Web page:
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What is Weighted Moving Average?

Weighted Moving Average (WMA) is one of the configurations of simple moving average which accounts not only for price values but also their weight.


Calculated as per formula:


where: Pi — price value for the number of i-periods, (today i =1),
Wi — weight value for price for the number of i-periods.

In simpler words, elements with an account of their values are summed and divided for the sum of weights of those elements, thus, generally speaking, arithmetical average of those elements is calculated.

It is accepted that weight changes according to linear function where W1 takes the largest weight and then calculation uses simple arithmetical progression, for instance: 1, 2, 3, 4, 5, 6...; (or any other: 0,5, 0,75, 1, 1,25). Such representation is called Linear Weighted Moving Average, (LWMA). Let's take period equal to 5:


weighted_moving_average2  ,

where: P1 and P2 — are the prices for today and yesterday.

Some configurations may use more complicated formula with non-linear distribution, involving logarithmic, parabolic and other functions, for example, if following is accounted:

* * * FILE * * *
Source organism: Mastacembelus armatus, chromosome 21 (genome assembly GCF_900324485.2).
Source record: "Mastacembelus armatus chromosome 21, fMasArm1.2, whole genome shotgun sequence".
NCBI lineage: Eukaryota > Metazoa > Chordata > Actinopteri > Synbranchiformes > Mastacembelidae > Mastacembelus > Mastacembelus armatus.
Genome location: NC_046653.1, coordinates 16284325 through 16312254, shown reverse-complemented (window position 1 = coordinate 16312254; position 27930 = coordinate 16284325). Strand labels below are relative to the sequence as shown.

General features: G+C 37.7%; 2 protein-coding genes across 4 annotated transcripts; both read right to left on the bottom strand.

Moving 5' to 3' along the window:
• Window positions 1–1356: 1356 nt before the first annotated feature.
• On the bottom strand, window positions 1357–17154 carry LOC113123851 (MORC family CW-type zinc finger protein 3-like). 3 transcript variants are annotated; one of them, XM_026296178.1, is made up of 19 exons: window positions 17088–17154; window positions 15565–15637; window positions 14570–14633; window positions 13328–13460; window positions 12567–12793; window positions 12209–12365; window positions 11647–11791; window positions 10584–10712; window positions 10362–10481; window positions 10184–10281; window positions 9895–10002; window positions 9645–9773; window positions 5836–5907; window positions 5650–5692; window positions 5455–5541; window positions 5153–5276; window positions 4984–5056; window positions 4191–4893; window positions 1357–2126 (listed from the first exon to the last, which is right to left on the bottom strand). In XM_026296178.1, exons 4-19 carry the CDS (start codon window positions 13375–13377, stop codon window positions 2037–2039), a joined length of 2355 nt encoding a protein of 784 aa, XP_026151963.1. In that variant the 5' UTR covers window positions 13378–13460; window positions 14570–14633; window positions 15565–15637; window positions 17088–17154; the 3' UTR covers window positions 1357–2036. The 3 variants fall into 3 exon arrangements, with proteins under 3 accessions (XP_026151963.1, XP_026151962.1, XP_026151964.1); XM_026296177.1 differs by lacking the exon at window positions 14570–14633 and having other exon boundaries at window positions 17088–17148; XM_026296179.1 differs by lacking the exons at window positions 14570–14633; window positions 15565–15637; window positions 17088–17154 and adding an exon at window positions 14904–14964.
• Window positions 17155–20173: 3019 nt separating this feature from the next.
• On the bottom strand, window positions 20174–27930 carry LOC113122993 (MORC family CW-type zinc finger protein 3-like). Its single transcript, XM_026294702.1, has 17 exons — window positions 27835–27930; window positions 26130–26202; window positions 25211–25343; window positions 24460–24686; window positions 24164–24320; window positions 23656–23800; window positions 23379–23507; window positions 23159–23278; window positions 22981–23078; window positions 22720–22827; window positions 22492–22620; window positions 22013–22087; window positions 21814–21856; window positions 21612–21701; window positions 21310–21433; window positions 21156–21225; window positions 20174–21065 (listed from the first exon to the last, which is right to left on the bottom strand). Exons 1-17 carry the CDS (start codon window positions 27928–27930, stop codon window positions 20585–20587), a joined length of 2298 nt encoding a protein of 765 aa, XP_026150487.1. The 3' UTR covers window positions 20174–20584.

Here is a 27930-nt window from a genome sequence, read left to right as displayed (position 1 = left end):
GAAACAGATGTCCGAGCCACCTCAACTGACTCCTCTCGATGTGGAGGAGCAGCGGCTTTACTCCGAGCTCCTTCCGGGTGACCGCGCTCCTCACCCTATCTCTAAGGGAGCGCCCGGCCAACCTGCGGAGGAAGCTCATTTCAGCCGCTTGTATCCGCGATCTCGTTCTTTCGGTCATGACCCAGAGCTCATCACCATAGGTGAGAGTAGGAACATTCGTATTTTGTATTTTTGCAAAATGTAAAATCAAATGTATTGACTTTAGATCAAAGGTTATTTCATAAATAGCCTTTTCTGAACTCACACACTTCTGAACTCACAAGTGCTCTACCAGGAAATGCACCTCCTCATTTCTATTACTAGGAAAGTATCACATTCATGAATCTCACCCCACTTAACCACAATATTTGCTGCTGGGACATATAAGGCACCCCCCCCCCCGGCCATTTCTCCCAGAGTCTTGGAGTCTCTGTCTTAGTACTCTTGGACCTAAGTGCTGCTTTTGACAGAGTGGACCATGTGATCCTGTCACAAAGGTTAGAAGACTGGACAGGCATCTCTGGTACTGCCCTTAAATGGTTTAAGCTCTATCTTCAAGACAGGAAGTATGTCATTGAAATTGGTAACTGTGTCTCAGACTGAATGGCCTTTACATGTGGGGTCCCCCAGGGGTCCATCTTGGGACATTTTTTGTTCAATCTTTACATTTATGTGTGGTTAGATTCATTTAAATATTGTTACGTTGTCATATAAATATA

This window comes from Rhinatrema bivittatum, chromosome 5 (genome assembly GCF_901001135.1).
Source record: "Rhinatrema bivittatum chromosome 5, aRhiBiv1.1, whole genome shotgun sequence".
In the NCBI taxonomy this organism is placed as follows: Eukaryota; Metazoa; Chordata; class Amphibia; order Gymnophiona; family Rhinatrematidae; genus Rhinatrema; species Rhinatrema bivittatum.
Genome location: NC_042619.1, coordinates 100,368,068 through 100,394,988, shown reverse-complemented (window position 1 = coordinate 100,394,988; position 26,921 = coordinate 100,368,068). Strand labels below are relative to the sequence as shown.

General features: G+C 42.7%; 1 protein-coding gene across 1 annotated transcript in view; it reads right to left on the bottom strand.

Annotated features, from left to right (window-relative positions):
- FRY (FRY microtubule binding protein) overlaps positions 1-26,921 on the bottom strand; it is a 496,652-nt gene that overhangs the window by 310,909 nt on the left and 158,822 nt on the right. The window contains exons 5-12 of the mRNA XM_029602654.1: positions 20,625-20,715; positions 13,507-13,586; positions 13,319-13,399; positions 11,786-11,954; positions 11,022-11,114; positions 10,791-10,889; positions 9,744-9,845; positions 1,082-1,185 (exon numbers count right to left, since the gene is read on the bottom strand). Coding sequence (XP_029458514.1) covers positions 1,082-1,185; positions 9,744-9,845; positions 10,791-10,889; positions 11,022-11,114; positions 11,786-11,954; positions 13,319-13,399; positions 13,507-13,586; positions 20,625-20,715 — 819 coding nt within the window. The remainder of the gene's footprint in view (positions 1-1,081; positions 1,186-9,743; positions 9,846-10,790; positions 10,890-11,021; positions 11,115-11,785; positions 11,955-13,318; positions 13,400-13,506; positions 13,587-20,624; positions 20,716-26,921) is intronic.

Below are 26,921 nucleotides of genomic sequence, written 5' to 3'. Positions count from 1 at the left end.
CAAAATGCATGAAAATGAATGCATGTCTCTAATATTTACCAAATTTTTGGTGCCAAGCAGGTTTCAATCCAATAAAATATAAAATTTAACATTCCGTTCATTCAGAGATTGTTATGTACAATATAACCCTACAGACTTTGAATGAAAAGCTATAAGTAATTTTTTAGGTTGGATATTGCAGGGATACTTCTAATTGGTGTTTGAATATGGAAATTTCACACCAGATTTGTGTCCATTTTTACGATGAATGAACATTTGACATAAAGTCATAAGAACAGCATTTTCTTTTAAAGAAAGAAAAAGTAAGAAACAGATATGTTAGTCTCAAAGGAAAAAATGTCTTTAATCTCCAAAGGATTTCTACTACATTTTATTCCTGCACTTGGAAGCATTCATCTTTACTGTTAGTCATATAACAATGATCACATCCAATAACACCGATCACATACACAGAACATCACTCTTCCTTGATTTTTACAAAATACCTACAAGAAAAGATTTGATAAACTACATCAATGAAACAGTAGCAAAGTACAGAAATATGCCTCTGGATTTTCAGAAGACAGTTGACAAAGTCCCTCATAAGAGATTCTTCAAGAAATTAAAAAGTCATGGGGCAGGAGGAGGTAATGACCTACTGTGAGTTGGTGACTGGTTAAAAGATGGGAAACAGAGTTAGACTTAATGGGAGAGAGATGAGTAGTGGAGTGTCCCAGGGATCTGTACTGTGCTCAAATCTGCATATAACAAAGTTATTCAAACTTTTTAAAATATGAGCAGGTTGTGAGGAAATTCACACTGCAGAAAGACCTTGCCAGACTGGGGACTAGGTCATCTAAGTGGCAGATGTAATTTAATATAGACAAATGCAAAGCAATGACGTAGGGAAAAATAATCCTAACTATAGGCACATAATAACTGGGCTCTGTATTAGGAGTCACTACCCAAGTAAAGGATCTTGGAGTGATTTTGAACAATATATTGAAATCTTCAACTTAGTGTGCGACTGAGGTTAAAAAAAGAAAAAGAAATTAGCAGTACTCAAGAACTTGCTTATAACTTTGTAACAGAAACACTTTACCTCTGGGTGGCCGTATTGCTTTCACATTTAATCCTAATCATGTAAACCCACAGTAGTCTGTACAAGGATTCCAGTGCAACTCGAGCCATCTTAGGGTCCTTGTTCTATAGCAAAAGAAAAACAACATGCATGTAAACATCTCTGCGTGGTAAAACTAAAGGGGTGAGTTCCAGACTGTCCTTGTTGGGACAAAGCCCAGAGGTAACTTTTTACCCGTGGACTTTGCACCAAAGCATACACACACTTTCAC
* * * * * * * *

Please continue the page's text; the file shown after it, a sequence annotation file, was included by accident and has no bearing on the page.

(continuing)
- the number of ticks in bar;
- the length of passed distance in candle (High - Low)
- weight average against the distance; - the size of candle body (|Close - Open|).

Price can also be different: Close, Open, High, Low, Median Price, Typical Price.


Application of WMA


Example of Weighted Moving Average

Weighted Moving Average is usually applied in the same cases in which simple moving average is applied for technical analysis purposes. Though under similar entrance and exit market alerts LWMA responds to price change faster because weight is accounted for the latest periods. That allows not to miss lucky moments for entering the market during important economic news, interventions and other significant moves.

For stock market analysis it is recommended to use parameters equal to 7 and 14, for currency market – 5 and 20. As you can see on the image, the larger period is, the smoother moving average is and the bigger fluctuation range is has.

Sine-Weighted Moving Average ( SWMA) uses sine function during its calculation as weight (W). Thanks to SWMA, it is possible to filter noises, determine bottom and top with a higher precision.


Pros and cons of WMA


Due to taking in account weight of elements, WMA is more sensitive towards price change in contrast to simple moving average, which allows getting entrance and exit alerts faster. However, as any other MA, weight also has a certain delay.

It is better to apply it in short- and mid-term strategies, because the latest price changes has the biggest weight. In other words, at high time-frame WMA looks smoother because of low market noise and it does not provide such clear alerts.


WMA is more sensitive towards change of prices


WMA is better to apply in short- and mid-term strategies

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